|Birth: ||Jul. 14, 1840|
|Death: ||Jul. 18, 1919|
Los Angeles County
WILLIAM JACKSON BERRY.
The venerable pioneer of Fresno County and oil man of Selma. William Jackson Berry, has passed to his reward, but his works and deeds remain, a living heritage bequeathed to a loyal citizenry. Among the substantial residents of Fresno County there is no name more familiarly quoted than that of William J. Berry, or. as he is more often called by his intimate friends. "Uncle Bill Berry." He had been actively identified with the best interests of California ever since 1861. and especially with the oil industry of this part of the state ; and the agricultural possibilities also were demonstrated by his success along that line.
Uncle Bill Berry was born in Washington County, MO., June 14, 1840, a son of Hugh C. Berry. The name of Hugh has been a favored one in the Berry family and it has marked five generations. The grandfather of our subject was named Hugh, and was born in Ireland but came to the United States and settled in Virginia in Colonial days. He was a distiller and owned slaves who worked his large plantation. The second Hugh, was the father of William Jackson Berry. He was a man of exceptional education and was a noted mathematician. During his early manhood he taught school in Washington County and had among his pupils a young lady who subsequently married a Mr. Apperson and became the mother of Mrs. Phoebe Hearst; George C. Hearst was also a pupil in his school; he became a United States senator and was the father of the journalist, William Randolph Hearst. Hugh C. Berry did not keep slaves, for he could not farm on account of becoming crippled when he was a lad, so he engaged in teaching school. After the war he went to Texas, located near Granbury, with his son Hugh, and there spent the remainder of his days, dying at an advanced age.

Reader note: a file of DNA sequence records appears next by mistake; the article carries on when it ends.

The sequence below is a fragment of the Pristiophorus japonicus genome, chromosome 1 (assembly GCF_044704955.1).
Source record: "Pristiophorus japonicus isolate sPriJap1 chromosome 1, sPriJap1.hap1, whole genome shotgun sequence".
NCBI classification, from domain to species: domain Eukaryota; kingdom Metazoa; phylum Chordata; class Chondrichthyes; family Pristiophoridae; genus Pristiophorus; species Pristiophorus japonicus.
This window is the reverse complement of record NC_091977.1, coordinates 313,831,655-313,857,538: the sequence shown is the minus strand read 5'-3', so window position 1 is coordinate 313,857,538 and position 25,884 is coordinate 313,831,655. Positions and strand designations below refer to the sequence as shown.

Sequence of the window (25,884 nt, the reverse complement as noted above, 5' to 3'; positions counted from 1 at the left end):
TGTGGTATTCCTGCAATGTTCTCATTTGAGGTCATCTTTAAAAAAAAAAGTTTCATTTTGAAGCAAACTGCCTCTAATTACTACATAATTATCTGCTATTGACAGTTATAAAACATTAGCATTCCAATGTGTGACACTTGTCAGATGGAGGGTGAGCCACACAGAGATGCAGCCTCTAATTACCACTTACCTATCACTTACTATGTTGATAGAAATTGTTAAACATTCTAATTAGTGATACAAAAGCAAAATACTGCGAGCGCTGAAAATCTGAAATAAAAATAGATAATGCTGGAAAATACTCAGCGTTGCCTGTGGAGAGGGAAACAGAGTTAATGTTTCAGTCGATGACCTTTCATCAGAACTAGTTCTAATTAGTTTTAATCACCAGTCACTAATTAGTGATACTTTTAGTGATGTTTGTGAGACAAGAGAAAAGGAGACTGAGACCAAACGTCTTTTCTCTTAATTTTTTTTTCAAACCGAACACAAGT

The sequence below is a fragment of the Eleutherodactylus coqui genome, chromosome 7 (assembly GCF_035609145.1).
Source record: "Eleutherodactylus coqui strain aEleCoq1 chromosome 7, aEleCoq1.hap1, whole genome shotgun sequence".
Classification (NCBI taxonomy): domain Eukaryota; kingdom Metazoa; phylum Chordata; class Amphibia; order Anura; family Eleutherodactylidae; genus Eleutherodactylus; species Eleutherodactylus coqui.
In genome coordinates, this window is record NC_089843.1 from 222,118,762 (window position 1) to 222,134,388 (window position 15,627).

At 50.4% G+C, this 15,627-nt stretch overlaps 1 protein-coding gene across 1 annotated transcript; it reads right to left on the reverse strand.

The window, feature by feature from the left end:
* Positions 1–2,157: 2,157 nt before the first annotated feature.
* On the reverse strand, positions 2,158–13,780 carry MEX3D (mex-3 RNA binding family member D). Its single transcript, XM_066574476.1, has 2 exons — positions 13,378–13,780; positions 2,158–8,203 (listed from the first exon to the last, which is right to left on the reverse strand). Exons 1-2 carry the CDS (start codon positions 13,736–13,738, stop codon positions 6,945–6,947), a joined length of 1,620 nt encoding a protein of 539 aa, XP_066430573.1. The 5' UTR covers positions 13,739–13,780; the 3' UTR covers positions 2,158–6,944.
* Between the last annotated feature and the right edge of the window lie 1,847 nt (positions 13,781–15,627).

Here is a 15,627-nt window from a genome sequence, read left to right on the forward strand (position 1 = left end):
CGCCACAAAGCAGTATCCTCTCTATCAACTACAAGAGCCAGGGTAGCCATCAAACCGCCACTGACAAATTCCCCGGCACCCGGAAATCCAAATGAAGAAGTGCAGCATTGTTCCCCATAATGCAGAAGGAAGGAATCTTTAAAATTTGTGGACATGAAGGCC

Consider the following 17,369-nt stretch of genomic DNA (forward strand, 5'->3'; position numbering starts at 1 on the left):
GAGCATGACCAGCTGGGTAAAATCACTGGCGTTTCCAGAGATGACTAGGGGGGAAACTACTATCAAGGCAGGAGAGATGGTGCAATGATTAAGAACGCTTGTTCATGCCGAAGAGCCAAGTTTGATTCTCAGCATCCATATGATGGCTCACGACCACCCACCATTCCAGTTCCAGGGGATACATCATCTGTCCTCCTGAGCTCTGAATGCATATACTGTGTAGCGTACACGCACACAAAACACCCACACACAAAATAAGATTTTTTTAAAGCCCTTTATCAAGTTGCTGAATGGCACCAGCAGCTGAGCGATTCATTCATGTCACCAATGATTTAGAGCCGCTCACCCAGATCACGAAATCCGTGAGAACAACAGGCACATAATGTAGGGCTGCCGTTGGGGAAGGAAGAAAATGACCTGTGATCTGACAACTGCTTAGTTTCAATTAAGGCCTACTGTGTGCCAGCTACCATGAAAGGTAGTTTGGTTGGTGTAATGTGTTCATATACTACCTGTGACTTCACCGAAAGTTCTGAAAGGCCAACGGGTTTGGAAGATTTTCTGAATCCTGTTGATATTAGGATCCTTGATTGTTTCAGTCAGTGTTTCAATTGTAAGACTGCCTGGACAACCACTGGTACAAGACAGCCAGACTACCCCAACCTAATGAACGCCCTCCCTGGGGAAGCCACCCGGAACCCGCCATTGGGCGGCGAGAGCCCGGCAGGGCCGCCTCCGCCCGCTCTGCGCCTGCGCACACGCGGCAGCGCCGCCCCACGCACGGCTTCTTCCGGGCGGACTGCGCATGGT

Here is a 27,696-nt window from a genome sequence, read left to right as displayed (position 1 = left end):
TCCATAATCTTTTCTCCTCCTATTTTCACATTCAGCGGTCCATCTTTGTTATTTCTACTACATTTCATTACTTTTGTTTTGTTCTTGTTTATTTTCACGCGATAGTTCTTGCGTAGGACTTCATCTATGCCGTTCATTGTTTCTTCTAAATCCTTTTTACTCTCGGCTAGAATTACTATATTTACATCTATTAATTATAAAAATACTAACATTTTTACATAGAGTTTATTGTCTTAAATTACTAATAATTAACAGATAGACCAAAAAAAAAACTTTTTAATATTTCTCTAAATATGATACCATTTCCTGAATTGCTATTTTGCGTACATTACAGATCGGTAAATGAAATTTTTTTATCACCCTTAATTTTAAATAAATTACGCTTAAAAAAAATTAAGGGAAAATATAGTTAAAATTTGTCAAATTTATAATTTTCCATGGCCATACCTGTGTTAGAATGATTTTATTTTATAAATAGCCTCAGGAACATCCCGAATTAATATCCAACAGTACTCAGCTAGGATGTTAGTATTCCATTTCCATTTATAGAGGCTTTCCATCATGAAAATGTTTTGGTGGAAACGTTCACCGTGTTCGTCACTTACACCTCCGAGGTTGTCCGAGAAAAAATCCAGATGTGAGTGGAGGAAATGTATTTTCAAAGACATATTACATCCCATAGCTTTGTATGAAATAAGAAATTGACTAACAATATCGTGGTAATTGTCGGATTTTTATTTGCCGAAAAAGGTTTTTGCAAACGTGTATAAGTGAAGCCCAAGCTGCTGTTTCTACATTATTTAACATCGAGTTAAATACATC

He married Harriet A. Johnson, a native of North Carolina and a second cousin of Senator Hiram W. Johnson, but who settled in Washington County, Mo., with her parents, when she was a child. She bore her husband nine sons and three daughters. The next Hugh Berry was the son of Hugh C. just mentioned and Uncle Bill Berry had a son named Hugh F. who has a daughter. Pearl, now Mrs. Walter Boyd, a noted vocalist and pianist of Los Angeles. Uncle Bill Berry acquired a practical common school education, although it was somewhat limited. His father gave him instruction on Saturdays when he was not teaching.